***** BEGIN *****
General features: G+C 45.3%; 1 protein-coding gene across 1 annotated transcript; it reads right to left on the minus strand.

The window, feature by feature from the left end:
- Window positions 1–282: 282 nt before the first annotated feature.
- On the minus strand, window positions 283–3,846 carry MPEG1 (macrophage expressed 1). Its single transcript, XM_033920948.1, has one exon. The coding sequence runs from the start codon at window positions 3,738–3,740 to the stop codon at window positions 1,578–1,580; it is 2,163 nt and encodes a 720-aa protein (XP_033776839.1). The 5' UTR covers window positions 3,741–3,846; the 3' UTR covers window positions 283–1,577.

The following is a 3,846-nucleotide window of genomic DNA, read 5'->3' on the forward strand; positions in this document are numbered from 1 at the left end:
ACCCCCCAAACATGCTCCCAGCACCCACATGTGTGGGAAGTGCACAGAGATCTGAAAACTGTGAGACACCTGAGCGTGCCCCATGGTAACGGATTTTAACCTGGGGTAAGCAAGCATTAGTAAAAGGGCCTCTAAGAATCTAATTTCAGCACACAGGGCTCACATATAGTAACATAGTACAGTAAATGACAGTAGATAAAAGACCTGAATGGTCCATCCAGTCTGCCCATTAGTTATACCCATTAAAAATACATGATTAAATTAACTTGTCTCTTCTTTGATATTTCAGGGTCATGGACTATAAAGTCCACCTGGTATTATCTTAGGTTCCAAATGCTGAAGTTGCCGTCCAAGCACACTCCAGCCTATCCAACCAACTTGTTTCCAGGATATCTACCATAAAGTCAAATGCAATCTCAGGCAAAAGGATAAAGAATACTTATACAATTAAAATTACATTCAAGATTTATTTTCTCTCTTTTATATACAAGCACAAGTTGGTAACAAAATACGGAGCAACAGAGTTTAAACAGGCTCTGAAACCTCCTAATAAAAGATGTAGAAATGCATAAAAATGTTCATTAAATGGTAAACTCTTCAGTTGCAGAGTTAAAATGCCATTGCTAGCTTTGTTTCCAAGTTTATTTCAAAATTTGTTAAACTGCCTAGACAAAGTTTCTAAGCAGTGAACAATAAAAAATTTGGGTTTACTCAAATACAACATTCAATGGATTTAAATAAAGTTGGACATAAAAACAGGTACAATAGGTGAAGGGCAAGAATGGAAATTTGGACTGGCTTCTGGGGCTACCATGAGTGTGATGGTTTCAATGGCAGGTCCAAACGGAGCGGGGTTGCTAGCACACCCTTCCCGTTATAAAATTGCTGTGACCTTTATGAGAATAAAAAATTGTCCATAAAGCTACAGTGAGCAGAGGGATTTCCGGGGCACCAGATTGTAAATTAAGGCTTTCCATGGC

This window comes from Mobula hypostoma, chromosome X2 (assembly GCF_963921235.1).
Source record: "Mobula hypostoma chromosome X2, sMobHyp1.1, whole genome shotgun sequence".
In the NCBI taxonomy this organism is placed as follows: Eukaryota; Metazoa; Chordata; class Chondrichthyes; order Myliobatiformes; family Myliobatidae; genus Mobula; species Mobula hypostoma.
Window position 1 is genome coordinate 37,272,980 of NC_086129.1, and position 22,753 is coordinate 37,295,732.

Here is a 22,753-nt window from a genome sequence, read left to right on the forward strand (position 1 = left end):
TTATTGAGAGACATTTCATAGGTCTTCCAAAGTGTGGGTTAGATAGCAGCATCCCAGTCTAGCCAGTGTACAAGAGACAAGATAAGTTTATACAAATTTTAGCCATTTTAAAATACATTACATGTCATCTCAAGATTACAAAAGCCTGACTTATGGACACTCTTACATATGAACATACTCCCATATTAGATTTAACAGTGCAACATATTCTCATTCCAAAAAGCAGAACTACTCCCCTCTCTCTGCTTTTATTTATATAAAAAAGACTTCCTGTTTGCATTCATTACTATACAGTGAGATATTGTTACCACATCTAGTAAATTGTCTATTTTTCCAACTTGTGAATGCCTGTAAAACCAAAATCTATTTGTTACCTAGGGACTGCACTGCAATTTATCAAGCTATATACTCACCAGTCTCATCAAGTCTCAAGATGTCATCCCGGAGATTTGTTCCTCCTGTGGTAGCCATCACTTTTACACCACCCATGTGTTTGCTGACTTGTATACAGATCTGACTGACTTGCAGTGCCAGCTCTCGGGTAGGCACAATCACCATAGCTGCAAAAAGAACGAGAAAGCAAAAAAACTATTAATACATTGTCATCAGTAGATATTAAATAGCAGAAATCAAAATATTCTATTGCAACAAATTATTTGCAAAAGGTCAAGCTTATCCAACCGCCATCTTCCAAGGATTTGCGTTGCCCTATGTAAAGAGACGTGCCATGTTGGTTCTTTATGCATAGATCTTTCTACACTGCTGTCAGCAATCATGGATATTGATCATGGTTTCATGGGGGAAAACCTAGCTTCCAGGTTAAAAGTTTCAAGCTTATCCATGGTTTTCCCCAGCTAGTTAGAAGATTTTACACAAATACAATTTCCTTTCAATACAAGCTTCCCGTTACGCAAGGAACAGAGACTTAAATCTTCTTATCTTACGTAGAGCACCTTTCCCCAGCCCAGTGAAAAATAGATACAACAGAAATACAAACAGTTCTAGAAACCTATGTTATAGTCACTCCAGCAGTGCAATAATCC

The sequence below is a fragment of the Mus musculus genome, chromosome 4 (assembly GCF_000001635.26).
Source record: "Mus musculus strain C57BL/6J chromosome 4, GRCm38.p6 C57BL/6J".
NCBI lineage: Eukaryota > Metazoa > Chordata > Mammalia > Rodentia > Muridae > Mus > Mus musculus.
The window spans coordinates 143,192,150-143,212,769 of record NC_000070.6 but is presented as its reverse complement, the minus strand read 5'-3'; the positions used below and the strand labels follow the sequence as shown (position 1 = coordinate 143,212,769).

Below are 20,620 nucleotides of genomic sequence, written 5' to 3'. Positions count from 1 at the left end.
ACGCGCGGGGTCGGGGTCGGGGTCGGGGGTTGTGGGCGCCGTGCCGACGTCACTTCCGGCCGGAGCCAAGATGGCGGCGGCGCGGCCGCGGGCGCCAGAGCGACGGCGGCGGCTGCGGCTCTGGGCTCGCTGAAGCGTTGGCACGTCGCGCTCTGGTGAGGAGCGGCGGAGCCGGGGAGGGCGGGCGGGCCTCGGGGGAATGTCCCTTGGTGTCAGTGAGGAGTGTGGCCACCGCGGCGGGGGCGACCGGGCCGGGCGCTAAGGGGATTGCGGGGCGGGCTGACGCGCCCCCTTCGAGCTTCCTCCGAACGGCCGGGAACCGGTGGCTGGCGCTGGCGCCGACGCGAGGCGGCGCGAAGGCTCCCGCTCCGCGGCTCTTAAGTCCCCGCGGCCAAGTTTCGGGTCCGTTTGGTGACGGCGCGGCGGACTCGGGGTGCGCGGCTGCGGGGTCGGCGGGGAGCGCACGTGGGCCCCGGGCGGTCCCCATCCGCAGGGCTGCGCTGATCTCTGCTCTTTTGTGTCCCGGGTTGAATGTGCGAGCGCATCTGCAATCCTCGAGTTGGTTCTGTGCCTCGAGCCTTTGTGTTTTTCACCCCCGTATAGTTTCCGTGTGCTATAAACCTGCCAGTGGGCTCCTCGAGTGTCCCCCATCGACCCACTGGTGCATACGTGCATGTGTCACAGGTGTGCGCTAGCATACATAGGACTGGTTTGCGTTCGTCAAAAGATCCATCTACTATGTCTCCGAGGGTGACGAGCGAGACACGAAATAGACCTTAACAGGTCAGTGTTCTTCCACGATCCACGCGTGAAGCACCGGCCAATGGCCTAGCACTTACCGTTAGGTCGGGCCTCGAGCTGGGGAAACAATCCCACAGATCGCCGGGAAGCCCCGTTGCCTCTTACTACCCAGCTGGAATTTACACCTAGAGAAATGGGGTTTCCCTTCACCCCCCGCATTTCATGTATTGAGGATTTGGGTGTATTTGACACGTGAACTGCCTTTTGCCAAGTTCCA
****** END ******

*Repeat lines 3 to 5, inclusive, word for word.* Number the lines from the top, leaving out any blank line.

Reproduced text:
- Window positions 1–282: 282 nt before the first annotated feature.
- On the minus strand, window positions 283–3,846 carry MPEG1 (macrophage expressed 1). Its single transcript, XM_033920948.1, has one exon. The coding sequence runs from the start codon at window positions 3,738–3,740 to the stop codon at window positions 1,578–1,580; it is 2,163 nt and encodes a 720-aa protein (XP_033776839.1). The 5' UTR covers window positions 3,741–3,846; the 3' UTR covers window positions 283–1,577.

The following is a 3,846-nucleotide window of genomic DNA, read 5'->3' on the forward strand; positions in this document are numbered from 1 at the left end: